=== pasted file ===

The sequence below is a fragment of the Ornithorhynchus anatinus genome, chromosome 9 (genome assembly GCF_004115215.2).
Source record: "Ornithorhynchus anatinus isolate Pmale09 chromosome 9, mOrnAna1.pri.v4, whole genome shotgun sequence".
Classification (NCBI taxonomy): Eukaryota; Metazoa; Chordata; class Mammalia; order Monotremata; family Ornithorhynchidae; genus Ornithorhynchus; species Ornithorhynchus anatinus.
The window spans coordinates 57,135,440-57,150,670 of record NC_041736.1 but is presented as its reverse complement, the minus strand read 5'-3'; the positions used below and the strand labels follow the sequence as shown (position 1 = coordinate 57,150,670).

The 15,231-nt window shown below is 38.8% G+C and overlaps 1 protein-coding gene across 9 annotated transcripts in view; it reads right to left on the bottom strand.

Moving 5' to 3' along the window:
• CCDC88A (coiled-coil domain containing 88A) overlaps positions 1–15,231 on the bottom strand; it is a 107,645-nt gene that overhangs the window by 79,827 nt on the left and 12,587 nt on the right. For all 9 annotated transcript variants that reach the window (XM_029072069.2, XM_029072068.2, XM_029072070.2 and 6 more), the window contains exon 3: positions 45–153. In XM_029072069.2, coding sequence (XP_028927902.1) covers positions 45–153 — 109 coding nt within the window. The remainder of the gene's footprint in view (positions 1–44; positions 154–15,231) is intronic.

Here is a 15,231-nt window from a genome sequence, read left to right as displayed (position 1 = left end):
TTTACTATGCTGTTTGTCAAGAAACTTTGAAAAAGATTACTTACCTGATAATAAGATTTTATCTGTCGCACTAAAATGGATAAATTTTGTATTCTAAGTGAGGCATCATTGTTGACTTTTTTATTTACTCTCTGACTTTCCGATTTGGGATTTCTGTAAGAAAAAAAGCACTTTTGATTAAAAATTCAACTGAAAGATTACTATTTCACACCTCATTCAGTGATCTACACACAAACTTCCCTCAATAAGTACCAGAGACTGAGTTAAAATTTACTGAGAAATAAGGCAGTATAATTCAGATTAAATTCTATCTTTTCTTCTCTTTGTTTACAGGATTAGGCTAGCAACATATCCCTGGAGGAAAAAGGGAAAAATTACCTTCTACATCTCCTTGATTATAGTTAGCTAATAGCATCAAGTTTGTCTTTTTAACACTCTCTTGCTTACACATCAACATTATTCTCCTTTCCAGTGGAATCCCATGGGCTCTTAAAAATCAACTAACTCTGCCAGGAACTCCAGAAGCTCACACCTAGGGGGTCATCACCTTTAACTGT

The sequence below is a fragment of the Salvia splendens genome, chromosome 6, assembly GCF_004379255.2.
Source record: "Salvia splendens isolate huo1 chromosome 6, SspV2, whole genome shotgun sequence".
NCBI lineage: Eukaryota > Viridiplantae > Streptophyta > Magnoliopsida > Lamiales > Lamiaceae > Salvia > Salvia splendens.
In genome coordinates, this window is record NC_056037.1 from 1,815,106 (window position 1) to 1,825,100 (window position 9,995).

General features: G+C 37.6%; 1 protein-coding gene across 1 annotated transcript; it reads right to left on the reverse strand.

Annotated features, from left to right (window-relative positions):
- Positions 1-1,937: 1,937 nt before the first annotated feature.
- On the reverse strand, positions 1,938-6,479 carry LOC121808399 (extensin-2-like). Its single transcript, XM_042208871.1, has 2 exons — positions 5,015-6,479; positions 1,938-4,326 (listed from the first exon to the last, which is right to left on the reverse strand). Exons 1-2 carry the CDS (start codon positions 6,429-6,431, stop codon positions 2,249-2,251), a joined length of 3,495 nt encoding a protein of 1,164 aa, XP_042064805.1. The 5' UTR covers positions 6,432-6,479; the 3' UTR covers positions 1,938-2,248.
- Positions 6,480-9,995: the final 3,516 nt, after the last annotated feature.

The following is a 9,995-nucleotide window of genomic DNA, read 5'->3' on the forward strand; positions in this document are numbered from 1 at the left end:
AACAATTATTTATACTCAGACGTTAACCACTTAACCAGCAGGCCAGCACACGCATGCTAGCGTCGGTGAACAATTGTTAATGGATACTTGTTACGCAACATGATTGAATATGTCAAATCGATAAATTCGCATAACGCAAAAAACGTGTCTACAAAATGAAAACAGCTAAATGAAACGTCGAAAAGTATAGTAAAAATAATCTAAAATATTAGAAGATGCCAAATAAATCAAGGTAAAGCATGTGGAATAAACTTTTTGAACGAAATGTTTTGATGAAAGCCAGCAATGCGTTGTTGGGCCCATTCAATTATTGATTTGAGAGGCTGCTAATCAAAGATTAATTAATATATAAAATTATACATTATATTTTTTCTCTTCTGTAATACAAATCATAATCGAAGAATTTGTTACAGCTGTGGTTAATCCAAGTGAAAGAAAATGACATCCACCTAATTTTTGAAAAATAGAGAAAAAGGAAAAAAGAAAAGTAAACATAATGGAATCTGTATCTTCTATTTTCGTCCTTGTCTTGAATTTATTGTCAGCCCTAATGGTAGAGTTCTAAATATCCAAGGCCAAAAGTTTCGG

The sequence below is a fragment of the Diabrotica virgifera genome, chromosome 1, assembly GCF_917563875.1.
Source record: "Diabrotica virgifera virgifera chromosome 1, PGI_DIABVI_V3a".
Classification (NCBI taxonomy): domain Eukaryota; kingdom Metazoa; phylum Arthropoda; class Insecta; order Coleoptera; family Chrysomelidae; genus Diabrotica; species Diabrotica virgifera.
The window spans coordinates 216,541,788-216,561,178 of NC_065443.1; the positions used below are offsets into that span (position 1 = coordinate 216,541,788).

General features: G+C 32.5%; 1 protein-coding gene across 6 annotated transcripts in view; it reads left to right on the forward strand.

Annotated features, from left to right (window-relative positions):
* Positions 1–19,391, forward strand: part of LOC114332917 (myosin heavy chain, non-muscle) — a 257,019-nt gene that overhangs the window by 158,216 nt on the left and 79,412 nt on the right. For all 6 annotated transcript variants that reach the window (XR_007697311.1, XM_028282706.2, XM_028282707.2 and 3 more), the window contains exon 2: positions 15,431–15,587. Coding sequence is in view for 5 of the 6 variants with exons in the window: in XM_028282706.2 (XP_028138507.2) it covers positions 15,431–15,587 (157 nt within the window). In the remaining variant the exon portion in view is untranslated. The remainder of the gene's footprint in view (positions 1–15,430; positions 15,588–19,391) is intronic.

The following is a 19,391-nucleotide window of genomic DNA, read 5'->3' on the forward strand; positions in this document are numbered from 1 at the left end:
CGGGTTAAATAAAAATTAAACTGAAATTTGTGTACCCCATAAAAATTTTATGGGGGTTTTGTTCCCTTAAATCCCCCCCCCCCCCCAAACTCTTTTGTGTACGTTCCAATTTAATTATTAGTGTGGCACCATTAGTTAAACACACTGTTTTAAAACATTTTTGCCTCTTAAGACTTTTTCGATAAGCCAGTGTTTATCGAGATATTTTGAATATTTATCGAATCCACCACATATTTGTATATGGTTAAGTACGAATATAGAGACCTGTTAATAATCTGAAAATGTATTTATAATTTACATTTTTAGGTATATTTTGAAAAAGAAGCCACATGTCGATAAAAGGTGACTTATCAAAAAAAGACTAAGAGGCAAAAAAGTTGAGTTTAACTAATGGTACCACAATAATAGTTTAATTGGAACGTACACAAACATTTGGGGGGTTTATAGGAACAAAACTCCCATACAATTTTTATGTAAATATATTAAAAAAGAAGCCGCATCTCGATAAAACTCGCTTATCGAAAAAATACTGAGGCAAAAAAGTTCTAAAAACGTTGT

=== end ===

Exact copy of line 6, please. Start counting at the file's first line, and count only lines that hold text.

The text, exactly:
Moving 5' to 3' along the window: